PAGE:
Long-term Study

Follow-up at a median of 75.6 months from randomization found that use of Alsitek for the treatment of ALS resulted in a life prolongation of more than 1.5 times.

Thus, the median overall survival (OS) in the masitinib group was 69 months — versus 44 months in the placebo group: a statistically significant (p=0.037) difference of two years (25 months). Alsitek reduced the risk of death by 47%: hazard ratio (HR) 0.53 (95% CI: 0.31 to 0.92; p=0.025).

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Masitinib Against ALS: What’s Next

The 48-week phase 3 (randomized, double-blind, placebo-controlled, multicenter, international) clinical trial NCT03127267 is ongoing to conclusively confirm the therapeutic efficacy of masitinib (4.5 mg or 6.0 mg daily on riluzole) in the treatment of ALS, familial or sporadic.

The inclusion criteria for the study are made more stringent so that participants’ disease is not initially too severe and/or rapidly progressive. For example, the duration of ALS from the time of diagnosis must be 24 months or less and each component of the ALSFRS-R scale must score at least 2.

The study is scheduled for completion in late 2023.


Alsitek: Mechanism of Action of Masitinib in ALS

The exact molecular pathway causing motor neuron degeneration in amyotrophic lateral sclerosis is unknown. Nevertheless, as in other neurodegenerative diseases, it probably involves a complex interaction between several pathogenic cellular mechanisms that may not be mutually exclusive. Possible mechanisms include genetic factors, excitotoxicity, oxidative stress, mitochondrial dysfunction, impaired axonal transport, neurofilament aggregation, protein aggregation, inflammatory dysfunction, and contributions from non-neuronal cells.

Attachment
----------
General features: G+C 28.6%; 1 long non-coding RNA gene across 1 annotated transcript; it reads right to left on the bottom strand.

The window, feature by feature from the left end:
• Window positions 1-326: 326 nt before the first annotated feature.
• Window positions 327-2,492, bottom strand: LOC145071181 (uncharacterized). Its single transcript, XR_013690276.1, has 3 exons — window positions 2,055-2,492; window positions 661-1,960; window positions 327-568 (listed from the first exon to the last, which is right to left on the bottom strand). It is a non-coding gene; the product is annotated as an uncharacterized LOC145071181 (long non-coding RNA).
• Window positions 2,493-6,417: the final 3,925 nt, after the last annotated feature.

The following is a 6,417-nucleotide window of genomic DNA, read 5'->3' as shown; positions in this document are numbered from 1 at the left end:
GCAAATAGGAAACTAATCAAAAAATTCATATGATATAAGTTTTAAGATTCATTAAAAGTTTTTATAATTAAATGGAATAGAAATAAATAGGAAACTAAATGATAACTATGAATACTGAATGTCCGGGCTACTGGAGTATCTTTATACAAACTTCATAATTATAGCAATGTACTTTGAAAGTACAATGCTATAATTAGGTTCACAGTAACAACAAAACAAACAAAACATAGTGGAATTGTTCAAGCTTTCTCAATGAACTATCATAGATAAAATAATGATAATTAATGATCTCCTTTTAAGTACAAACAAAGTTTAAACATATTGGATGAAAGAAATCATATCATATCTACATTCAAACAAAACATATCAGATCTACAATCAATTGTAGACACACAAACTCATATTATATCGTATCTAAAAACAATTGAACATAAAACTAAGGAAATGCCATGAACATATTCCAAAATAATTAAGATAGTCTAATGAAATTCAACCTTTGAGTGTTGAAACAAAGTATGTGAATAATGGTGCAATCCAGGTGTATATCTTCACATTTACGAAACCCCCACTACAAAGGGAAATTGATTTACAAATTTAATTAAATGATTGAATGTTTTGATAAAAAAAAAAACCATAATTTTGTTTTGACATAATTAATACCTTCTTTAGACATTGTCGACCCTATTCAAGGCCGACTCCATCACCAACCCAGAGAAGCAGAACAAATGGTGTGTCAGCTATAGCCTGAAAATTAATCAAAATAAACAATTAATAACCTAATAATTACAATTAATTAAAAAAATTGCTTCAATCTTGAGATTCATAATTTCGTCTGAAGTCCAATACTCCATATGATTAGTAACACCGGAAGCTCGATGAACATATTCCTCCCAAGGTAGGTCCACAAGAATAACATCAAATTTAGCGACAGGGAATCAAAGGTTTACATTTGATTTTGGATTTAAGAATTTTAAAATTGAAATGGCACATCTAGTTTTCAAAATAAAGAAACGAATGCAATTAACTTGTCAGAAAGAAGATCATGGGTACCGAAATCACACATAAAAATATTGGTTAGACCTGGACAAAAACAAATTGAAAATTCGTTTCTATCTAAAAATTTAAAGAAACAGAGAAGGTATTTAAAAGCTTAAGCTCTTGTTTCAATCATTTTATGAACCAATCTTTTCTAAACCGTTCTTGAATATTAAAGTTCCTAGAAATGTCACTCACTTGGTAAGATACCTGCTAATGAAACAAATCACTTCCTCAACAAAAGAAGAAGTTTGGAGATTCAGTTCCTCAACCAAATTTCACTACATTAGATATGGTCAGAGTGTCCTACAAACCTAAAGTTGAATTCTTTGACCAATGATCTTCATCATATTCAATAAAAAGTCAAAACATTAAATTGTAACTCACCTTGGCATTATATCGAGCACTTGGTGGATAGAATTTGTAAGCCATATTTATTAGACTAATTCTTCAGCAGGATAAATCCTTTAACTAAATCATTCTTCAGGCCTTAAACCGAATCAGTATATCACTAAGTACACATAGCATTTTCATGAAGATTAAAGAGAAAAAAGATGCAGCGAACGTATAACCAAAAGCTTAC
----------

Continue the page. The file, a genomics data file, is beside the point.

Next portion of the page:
There are three things whose role is underestimated in the pathogenesis of neurodegenerative diseases: the blood-brain barrier (BBB), [1] neuroinflammation, [2] mast cells. And they are closely related to each other.

Mast cells are located on both sides of the BBB and can rapidly cross it, building up their own population in response to a number of stimuli. [3] [4] [5] Mast cells play an important role in maintaining the inflammatory network of the central nervous system, [6] including through the release of large amounts of proinflammatory mediators and the ability to modulate the permeability of the BBB. [7] All this has therapeutic implications, since a defective BBB is quite common in neuroinflammatory and neurodegenerative diseases such as ALS.